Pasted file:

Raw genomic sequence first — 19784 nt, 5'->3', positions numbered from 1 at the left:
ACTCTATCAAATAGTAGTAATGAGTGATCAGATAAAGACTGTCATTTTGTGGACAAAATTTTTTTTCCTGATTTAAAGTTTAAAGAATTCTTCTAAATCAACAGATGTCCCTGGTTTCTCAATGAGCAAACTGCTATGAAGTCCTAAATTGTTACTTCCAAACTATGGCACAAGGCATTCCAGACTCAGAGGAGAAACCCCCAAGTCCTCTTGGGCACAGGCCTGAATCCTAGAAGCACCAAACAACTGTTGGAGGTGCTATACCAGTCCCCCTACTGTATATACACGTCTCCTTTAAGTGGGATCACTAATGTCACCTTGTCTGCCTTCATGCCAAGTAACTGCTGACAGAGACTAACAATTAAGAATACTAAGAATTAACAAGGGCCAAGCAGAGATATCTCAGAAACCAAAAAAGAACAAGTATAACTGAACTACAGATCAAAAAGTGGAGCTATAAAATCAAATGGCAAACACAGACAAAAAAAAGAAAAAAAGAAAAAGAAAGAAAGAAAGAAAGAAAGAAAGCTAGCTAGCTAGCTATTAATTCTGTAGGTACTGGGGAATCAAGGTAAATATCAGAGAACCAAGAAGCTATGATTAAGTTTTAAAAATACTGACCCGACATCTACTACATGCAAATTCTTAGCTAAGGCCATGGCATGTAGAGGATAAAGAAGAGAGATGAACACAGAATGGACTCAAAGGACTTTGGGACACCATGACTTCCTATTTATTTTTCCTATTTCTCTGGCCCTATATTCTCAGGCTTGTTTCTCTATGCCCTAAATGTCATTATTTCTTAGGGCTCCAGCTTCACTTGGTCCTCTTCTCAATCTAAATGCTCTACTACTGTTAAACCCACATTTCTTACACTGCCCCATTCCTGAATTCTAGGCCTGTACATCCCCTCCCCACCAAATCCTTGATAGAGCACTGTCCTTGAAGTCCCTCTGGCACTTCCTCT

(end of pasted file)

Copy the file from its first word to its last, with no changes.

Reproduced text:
Raw genomic sequence first — 19784 nt, 5'->3', positions numbered from 1 at the left:
ACTCTATCAAATAGTAGTAATGAGTGATCAGATAAAGACTGTCATTTTGTGGACAAAATTTTTTTTCCTGATTTAAAGTTTAAAGAATTCTTCTAAATCAACAGATGTCCCTGGTTTCTCAATGAGCAAACTGCTATGAAGTCCTAAATTGTTACTTCCAAACTATGGCACAAGGCATTCCAGACTCAGAGGAGAAACCCCCAAGTCCTCTTGGGCACAGGCCTGAATCCTAGAAGCACCAAACAACTGTTGGAGGTGCTATACCAGTCCCCCTACTGTATATACACGTCTCCTTTAAGTGGGATCACTAATGTCACCTTGTCTGCCTTCATGCCAAGTAACTGCTGACAGAGACTAACAATTAAGAATACTAAGAATTAACAAGGGCCAAGCAGAGATATCTCAGAAACCAAAAAAGAACAAGTATAACTGAACTACAGATCAAAAAGTGGAGCTATAAAATCAAATGGCAAACACAGACAAAAAAAAGAAAAAAAGAAAAAGAAAGAAAGAAAGAAAGAAAGAAAGCTAGCTAGCTAGCTATTAATTCTGTAGGTACTGGGGAATCAAGGTAAATATCAGAGAACCAAGAAGCTATGATTAAGTTTTAAAAATACTGACCCGACATCTACTACATGCAAATTCTTAGCTAAGGCCATGGCATGTAGAGGATAAAGAAGAGAGATGAACACAGAATGGACTCAAAGGACTTTGGGACACCATGACTTCCTATTTATTTTTCCTATTTCTCTGGCCCTATATTCTCAGGCTTGTTTCTCTATGCCCTAAATGTCATTATTTCTTAGGGCTCCAGCTTCACTTGGTCCTCTTCTCAATCTAAATGCTCTACTACTGTTAAACCCACATTTCTTACACTGCCCCATTCCTGAATTCTAGGCCTGTACATCCCCTCCCCACCAAATCCTTGATAGAGCACTGTCCTTGAAGTCCCTCTGGCACTTCCTCT